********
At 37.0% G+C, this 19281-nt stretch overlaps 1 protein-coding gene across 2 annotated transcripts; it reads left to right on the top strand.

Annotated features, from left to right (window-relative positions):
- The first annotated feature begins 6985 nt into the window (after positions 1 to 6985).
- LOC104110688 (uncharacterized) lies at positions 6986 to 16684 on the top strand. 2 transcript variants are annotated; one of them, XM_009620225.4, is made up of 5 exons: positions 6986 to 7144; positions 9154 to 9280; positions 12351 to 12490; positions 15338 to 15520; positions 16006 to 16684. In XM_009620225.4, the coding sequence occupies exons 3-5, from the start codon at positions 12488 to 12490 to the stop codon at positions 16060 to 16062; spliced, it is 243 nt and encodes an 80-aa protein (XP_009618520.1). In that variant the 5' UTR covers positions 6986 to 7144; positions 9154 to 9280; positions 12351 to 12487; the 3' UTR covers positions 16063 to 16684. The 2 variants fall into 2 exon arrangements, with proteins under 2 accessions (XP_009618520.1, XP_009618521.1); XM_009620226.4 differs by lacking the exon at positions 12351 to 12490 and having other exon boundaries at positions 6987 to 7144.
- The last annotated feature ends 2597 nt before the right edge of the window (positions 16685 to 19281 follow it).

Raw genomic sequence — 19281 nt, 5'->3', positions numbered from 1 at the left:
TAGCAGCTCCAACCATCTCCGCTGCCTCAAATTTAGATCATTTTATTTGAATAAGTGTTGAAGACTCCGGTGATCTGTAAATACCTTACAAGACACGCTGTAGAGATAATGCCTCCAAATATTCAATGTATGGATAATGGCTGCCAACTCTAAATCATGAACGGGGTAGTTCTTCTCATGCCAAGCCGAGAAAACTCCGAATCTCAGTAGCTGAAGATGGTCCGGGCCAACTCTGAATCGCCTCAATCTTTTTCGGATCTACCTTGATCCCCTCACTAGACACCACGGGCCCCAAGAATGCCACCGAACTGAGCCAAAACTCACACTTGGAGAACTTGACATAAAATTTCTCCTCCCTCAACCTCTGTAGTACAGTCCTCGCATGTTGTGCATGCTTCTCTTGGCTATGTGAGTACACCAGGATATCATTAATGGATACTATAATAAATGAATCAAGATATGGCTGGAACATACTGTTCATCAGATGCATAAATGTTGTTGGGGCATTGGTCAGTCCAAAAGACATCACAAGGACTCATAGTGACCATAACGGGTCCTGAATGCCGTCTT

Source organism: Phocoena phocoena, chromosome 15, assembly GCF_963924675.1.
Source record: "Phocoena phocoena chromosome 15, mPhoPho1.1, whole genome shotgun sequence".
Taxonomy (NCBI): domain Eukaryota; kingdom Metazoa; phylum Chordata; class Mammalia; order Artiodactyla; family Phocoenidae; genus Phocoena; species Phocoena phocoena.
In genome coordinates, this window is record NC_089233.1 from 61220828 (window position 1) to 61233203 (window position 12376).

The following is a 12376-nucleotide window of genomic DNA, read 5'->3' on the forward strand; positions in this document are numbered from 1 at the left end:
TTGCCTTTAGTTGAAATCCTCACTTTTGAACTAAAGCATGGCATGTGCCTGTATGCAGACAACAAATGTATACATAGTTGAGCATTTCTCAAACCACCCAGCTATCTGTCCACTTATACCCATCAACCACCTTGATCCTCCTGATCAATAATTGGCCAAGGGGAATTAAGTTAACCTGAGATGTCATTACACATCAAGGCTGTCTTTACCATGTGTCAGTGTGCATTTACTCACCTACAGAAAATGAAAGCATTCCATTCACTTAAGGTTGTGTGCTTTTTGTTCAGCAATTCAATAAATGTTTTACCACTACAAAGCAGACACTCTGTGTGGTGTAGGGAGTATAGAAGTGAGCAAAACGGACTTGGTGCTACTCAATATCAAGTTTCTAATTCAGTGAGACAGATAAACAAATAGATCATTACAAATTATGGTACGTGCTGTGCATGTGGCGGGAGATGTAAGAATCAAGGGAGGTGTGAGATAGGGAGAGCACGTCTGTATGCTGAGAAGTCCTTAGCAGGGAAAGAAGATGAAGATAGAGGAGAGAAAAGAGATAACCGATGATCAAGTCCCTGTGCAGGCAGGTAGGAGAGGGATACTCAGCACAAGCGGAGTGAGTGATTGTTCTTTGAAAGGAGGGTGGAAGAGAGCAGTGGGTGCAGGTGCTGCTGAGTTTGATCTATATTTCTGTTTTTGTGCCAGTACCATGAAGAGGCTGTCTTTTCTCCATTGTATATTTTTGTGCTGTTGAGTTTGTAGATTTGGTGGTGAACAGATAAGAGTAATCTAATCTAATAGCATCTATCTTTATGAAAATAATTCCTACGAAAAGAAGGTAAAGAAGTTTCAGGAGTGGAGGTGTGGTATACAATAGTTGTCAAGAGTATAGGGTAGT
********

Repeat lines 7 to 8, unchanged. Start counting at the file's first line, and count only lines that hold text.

TAGCAGCTCCAACCATCTCCGCTGCCTCAAATTTAGATCATTTTATTTGAATAAGTGTTGAAGACTCCGGTGATCTGTAAATACCTTACAAGACACGCTGTAGAGATAATGCCTCCAAATATTCAATGTATGGATAATGGCTGCCAACTCTAAATCATGAACGGGGTAGTTCTTCTCATGCCAAGCCGAGAAAACTCCGAATCTCAGTAGCTGAAGATGGTCCGGGCCAACTCTGAATCGCCTCAATCTTTTTCGGATCTACCTTGATCCCCTCACTAGACACCACGGGCCCCAAGAATGCCACCGAACTGAGCCAAAACTCACACTTGGAGAACTTGACATAAAATTTCTCCTCCCTCAACCTCTGTAGTACAGTCCTCGCATGTTGTGCATGCTTCTCTTGGCTATGTGAGTACACCAGGATATCATTAATGGATACTATAATAAATGAATCAAGATATGGCTGGAACATACTGTTCATCAGATGCATAAATGTTGTTGGGGCATTGGTCAGTCCAAAAGACATCACAAGGACTCATAGTGACCATAACGGGTCCTGAATGCCGTCTT

Source organism: Phocoena phocoena, chromosome 15, assembly GCF_963924675.1.